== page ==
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In the past year, studies reveal that approximately 22 former soldiers are committing suicide each day in the aftermath of post-war experiences in the Middle East.

Discussions were also fueled in the past year when the movie, “American Sniper” depicted the effects of Post-Traumatic Stress Disorder (PTSD). In 2013, The Guardian reported U.S. military forces were in the midst of a suicide epidemic, citing that 349 service members committed suicide in 2012, compared to 295 who died in combat. To say life after war is more dangerous than life in the midst of battle is alarming. How should the church respond to this recent epidemic? Should the church respond?

Obviously, the church should be aware of PTSD, knowing the signs of PTSD and sharing the Gospel with those in distress. Two years ago, Woman’s Mission Union (WMUã), an auxiliary of the Southern Baptist Convention, adopted PTSD as its critical issue to address in the church. In their efforts to bring about awareness, the issue of PTSD is complicated and goes beyond those who have served our military. This critical issue is sitting in your pews, but how will you respond?

First, understand that anyone who has been affected by a traumatic event can be susceptible to PTSD. Most people relate PTSD to military personnel, but others who might be affected include first responders, victims of a natural disaster, victims of childhood trauma, or victims of sexual abuse.

Second, there is a difference between Post-Traumatic Stress and Post-Traumatic Stress Disorder. PTSD is a diagnosable mental disorder and continues to bring distress for a long period of time. Post-Traumatic Stress is usually short-term, but has many of the same symptoms such as bad dreams, nervousness, or anxiety. To learn more, visit this helpful link.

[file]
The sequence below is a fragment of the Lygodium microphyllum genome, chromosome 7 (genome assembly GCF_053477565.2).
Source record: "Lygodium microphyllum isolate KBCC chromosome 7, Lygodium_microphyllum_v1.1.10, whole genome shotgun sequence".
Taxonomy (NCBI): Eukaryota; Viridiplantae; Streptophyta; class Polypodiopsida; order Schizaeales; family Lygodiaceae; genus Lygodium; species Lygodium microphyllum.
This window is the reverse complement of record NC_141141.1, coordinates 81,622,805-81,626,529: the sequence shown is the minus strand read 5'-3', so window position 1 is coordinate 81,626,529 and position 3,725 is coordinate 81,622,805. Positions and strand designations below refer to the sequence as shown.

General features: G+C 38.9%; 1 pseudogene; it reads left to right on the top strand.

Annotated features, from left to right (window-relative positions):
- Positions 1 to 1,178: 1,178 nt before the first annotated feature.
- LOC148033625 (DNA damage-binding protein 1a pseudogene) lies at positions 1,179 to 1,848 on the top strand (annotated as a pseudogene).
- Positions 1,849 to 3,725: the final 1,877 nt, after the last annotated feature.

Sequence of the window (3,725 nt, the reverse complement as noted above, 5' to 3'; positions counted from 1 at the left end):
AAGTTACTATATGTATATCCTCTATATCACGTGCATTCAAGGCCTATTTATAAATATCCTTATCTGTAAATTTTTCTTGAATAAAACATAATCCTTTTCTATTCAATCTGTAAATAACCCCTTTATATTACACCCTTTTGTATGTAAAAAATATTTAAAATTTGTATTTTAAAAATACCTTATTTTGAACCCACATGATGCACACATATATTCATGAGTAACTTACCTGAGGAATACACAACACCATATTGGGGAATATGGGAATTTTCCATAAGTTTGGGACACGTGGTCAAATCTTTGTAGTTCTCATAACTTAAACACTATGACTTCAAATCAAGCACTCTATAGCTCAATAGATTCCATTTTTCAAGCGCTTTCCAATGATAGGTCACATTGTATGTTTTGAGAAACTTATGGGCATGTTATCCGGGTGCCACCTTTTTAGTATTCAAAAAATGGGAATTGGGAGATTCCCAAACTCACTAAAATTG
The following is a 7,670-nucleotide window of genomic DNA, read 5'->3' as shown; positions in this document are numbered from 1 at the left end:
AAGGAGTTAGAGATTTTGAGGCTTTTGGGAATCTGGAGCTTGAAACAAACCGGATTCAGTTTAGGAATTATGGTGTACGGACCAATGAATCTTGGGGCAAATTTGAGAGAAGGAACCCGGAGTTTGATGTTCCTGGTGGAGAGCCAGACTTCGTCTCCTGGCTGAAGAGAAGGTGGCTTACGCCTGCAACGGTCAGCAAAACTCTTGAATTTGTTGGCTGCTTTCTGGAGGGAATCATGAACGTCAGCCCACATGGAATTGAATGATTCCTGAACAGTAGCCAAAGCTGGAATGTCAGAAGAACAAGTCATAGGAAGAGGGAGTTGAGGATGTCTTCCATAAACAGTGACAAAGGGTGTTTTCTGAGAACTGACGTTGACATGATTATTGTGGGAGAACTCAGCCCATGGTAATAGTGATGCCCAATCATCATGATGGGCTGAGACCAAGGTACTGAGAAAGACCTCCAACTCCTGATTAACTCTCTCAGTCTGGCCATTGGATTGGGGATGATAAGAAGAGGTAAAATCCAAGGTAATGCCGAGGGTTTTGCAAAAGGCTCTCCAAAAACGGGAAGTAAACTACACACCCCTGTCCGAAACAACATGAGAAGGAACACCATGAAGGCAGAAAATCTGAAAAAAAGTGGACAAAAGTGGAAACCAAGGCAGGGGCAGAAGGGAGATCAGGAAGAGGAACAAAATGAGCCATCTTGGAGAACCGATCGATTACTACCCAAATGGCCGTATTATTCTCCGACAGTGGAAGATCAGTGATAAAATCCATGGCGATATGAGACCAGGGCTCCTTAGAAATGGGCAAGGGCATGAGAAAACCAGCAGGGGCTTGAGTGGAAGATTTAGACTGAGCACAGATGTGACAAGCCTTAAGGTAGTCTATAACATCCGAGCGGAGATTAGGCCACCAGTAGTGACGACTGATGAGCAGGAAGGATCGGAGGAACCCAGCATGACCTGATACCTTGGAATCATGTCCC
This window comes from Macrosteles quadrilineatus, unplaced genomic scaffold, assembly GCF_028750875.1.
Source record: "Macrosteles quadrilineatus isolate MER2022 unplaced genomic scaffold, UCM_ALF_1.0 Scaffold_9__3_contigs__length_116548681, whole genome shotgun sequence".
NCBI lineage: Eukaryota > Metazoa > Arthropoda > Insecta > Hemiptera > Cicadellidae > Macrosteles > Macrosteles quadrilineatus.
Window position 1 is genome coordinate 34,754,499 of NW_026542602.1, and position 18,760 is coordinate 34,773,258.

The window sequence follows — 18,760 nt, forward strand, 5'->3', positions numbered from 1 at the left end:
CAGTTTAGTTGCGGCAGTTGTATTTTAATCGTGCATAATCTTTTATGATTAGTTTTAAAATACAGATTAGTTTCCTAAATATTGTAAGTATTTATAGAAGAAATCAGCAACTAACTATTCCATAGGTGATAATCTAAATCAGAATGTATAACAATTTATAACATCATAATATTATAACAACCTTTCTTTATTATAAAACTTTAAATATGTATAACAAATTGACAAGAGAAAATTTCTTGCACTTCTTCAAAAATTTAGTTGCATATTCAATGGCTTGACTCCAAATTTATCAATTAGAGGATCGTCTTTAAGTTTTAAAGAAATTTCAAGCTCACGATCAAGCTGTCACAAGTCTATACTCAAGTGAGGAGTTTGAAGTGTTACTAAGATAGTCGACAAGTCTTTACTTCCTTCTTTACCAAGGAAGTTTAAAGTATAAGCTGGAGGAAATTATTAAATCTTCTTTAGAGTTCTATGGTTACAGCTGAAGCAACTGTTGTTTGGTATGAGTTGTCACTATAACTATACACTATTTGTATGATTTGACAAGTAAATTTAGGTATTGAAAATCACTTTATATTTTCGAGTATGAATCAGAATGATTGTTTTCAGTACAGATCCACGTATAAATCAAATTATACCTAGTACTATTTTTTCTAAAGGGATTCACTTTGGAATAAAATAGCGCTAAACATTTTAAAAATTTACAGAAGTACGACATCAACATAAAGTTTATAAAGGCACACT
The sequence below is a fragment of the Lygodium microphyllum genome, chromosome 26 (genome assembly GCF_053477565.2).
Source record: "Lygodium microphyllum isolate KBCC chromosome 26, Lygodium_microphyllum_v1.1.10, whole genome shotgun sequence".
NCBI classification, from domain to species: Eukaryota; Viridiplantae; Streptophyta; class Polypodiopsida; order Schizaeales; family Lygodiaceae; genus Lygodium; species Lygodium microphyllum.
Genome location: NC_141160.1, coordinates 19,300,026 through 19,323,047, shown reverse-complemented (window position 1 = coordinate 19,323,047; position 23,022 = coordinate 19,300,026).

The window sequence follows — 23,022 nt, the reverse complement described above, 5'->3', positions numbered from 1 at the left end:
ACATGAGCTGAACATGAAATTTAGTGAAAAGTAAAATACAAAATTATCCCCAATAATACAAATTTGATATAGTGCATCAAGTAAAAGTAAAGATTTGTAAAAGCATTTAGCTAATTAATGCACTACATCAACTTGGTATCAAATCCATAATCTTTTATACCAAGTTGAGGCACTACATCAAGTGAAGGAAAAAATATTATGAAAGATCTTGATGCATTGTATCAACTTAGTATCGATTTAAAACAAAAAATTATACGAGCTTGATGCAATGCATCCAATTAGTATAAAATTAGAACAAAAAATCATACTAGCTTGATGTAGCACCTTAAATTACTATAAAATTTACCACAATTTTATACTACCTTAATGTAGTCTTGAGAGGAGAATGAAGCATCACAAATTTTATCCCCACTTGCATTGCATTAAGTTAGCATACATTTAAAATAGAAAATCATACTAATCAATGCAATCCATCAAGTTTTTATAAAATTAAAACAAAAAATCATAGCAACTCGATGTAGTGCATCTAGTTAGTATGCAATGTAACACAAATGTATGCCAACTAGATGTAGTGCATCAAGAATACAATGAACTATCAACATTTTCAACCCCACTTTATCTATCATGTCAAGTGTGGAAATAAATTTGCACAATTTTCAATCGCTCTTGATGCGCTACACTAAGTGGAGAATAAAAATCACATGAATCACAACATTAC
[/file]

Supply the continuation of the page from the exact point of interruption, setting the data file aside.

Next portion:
Third, know the signs of suicidal tendencies. Isolation, aggression, substance abuse, self-harm, depression and other factors contribute to suicidal thoughts. If someone you know expresses suicidal thoughts, find help immediately. Be mindful of young adults taking prescription medications for anxiety and depression. While some find relief with medication, the side affect of increased suicidal thoughts is real.

Finally, most people affected with PTSD need others to walk with them through their journey. It’s easy for believers to want to “fix” people, but how can we learn to “embrace” people? Just as the church needs community with believers, those struggling with PTSD need people who will lend a listening ear and extend the Gospel with grace and love. Consider recovery groups or provide a resource with professional Biblical counselors in your community who can help others. In addition, consider how you help family members of those affected by PTSD. Many times they are the silent sufferers sitting in your Sunday School class or Bible Study.

If you would like additional resources to help you and your church reach out to those with PTSD, visit the WMU website.